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Location: Clearwater, South Carolina, United States

Friday, February 02, 2007


As most of you know from previous writings, we have 6 gruntmonkeys (grandchildren) and they are designated GM1-6, with the older having the smaller number. GM1 is 13, GM2 is 9, GM3 is 4 ½, GM4 is 3, GM5 will be two this month and GM6 will be 2 on the 4th of March. Those last two are 15 days apart. The two older GMs are girls and all the others are 100% boys. GM2 and GM5 live in Texas and the rest live in this area, about 8 miles away from us.

Many things are concerns with parents during the process of raising these little people into adulthood. The most critical of these concerns might be one of the classics of either getting their neck broken or putting out their eye. But other serious concerns are out there as well, such as hoping that their offspring have enough sense to come in out of a shower of ornamental cowbells. One semi-dread of parents (or grandparents) is that they will have one of these little critters that will figure out how to escape from their crib. We were somewhat lulled into complacency because we went through five gruntmonkeys that had made no efforts at crib self-extrication.

All this changed just the other day when YD put GM6 in the crib and went to check on the others at naptime. He suddenly he appeared in the doorway behind her – yikes! YD was hoping this was a fluke thing until his nap was over and he called to her – as he was standing at the top of the stairs – double yikes! YD said they started at every sound of the baby monitor that night, concerned that he might be up wandering around. Emergency plans are in operation at getting him a bed a bit closer to the floor or to put a net enclosure over the existing bed.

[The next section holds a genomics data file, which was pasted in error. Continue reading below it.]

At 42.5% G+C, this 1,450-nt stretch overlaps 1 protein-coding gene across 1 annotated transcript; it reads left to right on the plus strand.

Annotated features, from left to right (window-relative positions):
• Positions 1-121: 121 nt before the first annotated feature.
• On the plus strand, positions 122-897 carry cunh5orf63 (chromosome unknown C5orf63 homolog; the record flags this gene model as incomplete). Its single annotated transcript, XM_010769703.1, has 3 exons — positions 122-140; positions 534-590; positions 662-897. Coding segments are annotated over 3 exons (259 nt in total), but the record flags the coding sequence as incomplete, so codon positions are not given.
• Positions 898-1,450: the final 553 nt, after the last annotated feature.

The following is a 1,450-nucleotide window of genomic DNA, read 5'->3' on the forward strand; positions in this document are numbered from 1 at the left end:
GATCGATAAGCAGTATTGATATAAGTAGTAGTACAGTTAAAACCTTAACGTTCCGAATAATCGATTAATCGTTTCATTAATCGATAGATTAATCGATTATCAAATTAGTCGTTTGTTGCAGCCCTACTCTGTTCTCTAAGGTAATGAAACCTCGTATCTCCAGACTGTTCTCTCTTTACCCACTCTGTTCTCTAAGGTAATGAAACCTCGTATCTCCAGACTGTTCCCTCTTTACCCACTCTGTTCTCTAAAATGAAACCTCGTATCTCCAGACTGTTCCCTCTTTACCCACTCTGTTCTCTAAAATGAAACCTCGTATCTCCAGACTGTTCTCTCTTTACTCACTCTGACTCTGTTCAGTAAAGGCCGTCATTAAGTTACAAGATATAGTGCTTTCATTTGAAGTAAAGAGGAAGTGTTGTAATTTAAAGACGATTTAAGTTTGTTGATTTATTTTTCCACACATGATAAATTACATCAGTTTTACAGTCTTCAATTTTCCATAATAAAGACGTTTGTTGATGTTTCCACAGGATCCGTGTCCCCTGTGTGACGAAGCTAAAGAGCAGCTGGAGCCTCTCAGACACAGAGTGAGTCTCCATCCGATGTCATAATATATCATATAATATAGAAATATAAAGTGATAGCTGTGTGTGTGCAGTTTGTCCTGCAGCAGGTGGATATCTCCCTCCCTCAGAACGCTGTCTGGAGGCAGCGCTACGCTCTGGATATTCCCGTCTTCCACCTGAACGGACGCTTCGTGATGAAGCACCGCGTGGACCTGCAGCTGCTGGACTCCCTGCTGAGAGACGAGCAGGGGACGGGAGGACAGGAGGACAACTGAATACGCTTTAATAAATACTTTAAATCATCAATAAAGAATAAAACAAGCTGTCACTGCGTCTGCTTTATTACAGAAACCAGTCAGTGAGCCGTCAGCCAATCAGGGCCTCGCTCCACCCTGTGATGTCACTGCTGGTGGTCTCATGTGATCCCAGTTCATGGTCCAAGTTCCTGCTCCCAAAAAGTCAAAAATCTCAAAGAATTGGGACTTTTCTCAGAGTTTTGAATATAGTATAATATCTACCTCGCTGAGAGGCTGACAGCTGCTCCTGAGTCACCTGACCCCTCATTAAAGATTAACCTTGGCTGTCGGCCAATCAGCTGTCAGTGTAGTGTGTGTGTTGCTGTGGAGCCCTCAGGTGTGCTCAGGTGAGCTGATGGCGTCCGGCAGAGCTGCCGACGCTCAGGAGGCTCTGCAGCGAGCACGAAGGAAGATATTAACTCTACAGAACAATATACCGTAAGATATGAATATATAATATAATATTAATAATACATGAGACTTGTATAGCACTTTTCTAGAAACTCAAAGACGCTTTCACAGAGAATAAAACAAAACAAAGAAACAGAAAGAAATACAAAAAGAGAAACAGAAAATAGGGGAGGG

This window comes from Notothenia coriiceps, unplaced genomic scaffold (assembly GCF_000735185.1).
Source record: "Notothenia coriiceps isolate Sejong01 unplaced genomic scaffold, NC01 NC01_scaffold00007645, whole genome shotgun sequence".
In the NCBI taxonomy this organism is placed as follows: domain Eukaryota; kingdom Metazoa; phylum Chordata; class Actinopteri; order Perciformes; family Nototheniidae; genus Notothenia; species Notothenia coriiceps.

A day later, with the escape issue still unresolved, and when GM6 was supposed to be napping, YD went downstairs to answer her door and then chat with her neighbor at that location. She turned suddenly and saw GM6 behind her – he had achieved deliverance from the crib, come down the stairs and out the door to where she was. Maybe not to a parent, but to a grandparent this is just about panic time, because he might pull this same escape at 2am. Time to start thinking about adding on to the height of the crib sides or setting a kinder and gentler animal trap or something.

Of course, looking back, I’m in wonder and amazement as to how we raised our own two daughters into adulthood and to some semblance of normalcy – considering the gene pool from whence they emanated. But God has always been good and supplied grace and strength in time of need – and we were needy back then. ec


Blogger Sometimes Saintly Nick said...

I can truly identify: my #1 son was born when I was stationed in Germany and we purchased for him a convertible German crib/bed with sides/youth bed. At some point, when my son was about 3, I took down the high sides and converted it to a youth bed. When we awakened the next morning I found my son had gotten out of bed, somehow managed to climb up on the kitchen counter, turned on the water in the sink, and was sitting with his feet in then sink, splashing water everywhere he could. I put the side back up on the bed.

2/04/2007 03:03:00 PM  
Blogger mreddie said...

SSN - Those little critters are something when they set their mind to it - much to the concern of parents and grandparents. ec

2/05/2007 10:25:00 PM  

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